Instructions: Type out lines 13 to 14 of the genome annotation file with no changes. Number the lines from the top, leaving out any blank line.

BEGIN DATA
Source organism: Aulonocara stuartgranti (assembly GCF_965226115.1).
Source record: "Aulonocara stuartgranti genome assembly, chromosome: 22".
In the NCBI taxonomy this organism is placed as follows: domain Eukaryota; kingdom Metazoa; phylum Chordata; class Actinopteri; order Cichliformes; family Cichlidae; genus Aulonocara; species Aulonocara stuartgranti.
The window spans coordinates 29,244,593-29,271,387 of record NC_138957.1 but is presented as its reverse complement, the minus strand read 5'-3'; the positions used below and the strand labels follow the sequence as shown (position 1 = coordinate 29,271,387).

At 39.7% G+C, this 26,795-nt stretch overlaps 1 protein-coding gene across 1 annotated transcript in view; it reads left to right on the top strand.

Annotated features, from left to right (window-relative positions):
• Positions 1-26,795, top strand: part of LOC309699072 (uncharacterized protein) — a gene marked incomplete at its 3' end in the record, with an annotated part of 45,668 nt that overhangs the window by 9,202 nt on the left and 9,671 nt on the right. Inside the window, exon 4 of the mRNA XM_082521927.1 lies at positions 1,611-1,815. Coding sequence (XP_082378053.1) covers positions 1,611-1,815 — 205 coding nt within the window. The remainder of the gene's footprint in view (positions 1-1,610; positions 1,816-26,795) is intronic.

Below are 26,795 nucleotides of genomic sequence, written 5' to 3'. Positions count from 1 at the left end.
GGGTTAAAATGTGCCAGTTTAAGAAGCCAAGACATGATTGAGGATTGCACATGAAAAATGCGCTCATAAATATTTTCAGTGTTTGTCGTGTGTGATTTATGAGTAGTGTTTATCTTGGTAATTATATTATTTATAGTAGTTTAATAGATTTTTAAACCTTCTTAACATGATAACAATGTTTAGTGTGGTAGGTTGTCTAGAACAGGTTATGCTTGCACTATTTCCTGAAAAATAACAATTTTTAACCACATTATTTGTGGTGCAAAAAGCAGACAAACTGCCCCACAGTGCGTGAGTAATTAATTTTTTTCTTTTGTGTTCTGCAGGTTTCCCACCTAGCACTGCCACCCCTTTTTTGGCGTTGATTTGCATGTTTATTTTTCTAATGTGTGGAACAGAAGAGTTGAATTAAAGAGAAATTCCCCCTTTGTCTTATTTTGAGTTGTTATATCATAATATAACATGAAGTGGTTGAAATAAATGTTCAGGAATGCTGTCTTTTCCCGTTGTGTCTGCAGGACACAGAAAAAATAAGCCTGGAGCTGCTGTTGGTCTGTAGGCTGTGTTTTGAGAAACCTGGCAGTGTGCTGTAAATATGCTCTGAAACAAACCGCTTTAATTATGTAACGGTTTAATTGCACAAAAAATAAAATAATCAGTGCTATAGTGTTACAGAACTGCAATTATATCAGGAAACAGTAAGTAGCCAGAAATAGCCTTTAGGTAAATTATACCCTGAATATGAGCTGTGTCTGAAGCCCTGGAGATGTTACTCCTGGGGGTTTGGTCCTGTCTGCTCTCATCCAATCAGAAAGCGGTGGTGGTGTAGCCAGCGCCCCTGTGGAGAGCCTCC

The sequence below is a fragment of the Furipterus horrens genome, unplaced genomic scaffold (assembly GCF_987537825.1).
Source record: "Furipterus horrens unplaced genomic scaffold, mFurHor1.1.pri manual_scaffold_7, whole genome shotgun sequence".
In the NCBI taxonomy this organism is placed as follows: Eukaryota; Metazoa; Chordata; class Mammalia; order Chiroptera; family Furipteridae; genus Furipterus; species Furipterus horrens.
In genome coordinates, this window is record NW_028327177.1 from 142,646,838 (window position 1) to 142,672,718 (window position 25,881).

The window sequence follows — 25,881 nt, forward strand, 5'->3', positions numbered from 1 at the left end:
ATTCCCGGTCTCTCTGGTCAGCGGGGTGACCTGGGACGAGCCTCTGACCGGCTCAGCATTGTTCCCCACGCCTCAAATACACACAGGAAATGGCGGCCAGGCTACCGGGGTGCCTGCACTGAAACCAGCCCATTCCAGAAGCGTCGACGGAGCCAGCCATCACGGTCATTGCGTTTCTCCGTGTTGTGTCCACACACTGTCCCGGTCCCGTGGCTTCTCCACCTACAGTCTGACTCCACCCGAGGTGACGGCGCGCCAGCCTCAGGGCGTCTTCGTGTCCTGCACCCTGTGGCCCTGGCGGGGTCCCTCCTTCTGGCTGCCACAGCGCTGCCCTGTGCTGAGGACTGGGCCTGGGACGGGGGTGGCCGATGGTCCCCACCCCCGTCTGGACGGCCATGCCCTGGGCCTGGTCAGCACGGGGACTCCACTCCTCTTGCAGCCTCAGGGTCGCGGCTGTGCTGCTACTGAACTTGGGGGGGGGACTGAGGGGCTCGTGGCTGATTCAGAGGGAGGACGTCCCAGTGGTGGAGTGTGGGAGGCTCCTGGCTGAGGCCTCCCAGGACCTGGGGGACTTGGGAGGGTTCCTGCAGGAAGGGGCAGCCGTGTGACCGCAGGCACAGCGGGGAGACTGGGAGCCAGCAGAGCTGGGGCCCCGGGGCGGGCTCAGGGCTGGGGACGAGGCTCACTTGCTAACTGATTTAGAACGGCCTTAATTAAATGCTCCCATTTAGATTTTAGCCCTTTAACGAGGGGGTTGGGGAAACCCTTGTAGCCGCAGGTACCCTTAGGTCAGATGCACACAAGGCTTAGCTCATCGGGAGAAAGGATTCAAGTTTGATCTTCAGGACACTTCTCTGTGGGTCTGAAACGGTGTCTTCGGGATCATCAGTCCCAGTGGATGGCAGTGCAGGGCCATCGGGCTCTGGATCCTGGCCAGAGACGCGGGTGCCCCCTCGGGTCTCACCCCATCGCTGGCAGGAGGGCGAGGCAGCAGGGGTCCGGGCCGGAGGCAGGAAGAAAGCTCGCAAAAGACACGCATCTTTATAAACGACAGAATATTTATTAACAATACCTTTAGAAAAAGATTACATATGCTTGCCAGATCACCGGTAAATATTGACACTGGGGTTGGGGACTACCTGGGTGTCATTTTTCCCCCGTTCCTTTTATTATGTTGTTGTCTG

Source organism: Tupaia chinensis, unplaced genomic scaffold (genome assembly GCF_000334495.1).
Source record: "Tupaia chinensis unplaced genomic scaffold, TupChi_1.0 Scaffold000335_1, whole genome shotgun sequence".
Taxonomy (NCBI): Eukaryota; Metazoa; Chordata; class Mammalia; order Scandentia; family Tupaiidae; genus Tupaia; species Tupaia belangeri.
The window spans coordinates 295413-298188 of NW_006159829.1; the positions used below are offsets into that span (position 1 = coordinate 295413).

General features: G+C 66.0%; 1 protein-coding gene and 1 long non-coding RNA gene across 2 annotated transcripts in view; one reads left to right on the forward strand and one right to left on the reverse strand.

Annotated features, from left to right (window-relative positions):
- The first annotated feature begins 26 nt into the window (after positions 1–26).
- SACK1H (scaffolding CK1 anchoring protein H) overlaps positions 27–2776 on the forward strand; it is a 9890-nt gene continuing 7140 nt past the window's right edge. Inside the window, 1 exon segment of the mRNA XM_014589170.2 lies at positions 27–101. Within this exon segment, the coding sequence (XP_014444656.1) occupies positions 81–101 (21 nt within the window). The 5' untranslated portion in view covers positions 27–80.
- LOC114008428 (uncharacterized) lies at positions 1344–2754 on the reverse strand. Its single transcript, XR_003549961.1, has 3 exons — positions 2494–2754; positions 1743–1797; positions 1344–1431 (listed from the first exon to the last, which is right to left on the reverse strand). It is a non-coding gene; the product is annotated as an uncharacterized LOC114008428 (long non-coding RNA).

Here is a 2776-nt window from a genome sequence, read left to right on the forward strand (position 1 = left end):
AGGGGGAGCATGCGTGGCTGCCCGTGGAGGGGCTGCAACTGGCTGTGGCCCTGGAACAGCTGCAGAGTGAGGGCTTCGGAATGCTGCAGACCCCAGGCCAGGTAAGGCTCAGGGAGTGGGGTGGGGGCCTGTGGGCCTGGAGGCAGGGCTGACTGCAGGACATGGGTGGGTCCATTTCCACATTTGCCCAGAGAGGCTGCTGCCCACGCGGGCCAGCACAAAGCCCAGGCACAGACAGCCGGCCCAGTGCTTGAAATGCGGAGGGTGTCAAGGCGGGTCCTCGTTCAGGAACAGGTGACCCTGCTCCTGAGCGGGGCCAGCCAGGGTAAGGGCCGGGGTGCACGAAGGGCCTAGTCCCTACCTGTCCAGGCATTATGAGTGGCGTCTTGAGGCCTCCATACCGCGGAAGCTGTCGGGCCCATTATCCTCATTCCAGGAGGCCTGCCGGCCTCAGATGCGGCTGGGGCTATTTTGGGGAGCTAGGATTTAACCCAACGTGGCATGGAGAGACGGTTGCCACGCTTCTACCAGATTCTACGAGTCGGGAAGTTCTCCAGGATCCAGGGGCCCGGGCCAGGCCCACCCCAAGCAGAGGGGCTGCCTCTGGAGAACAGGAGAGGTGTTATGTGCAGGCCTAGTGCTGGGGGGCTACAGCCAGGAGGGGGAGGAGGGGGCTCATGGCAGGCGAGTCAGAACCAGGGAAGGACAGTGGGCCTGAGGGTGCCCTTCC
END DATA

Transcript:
In genome coordinates, this window is record NW_028327177.1 from 142,646,838 (window position 1) to 142,672,718 (window position 25,881).

The window sequence follows — 25,881 nt, forward strand, 5'->3', positions numbered from 1 at the left end: